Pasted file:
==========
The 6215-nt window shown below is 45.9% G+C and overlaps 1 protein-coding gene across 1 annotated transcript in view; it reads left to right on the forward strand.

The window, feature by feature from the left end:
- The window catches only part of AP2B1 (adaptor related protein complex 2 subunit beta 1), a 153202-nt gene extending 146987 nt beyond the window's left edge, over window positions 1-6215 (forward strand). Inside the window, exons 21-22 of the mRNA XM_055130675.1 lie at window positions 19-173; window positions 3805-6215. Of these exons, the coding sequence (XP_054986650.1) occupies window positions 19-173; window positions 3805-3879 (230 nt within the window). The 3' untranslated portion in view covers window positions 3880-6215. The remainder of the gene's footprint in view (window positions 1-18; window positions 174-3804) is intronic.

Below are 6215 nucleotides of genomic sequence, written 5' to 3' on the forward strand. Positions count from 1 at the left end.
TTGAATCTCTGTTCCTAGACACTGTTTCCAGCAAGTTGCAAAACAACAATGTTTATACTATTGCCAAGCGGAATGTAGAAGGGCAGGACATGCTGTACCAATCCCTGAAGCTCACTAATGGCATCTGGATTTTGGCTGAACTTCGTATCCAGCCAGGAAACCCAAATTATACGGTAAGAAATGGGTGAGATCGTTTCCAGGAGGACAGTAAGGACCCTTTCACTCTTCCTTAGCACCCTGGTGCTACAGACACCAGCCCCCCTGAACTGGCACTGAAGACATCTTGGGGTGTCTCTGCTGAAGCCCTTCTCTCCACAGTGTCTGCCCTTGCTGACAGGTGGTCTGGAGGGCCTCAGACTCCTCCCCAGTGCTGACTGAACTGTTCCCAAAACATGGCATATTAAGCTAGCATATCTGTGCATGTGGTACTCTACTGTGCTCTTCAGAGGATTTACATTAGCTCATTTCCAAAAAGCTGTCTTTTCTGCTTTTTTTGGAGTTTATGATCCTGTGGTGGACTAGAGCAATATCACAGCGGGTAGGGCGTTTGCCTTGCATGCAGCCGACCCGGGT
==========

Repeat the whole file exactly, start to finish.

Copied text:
The 6215-nt window shown below is 45.9% G+C and overlaps 1 protein-coding gene across 1 annotated transcript in view; it reads left to right on the forward strand.

The window, feature by feature from the left end:
- The window catches only part of AP2B1 (adaptor related protein complex 2 subunit beta 1), a 153202-nt gene extending 146987 nt beyond the window's left edge, over window positions 1-6215 (forward strand). Inside the window, exons 21-22 of the mRNA XM_055130675.1 lie at window positions 19-173; window positions 3805-6215. Of these exons, the coding sequence (XP_054986650.1) occupies window positions 19-173; window positions 3805-3879 (230 nt within the window). The 3' untranslated portion in view covers window positions 3880-6215. The remainder of the gene's footprint in view (window positions 1-18; window positions 174-3804) is intronic.

Below are 6215 nucleotides of genomic sequence, written 5' to 3' on the forward strand. Positions count from 1 at the left end.
TTGAATCTCTGTTCCTAGACACTGTTTCCAGCAAGTTGCAAAACAACAATGTTTATACTATTGCCAAGCGGAATGTAGAAGGGCAGGACATGCTGTACCAATCCCTGAAGCTCACTAATGGCATCTGGATTTTGGCTGAACTTCGTATCCAGCCAGGAAACCCAAATTATACGGTAAGAAATGGGTGAGATCGTTTCCAGGAGGACAGTAAGGACCCTTTCACTCTTCCTTAGCACCCTGGTGCTACAGACACCAGCCCCCCTGAACTGGCACTGAAGACATCTTGGGGTGTCTCTGCTGAAGCCCTTCTCTCCACAGTGTCTGCCCTTGCTGACAGGTGGTCTGGAGGGCCTCAGACTCCTCCCCAGTGCTGACTGAACTGTTCCCAAAACATGGCATATTAAGCTAGCATATCTGTGCATGTGGTACTCTACTGTGCTCTTCAGAGGATTTACATTAGCTCATTTCCAAAAAGCTGTCTTTTCTGCTTTTTTTGGAGTTTATGATCCTGTGGTGGACTAGAGCAATATCACAGCGGGTAGGGCGTTTGCCTTGCATGCAGCCGACCCGGGT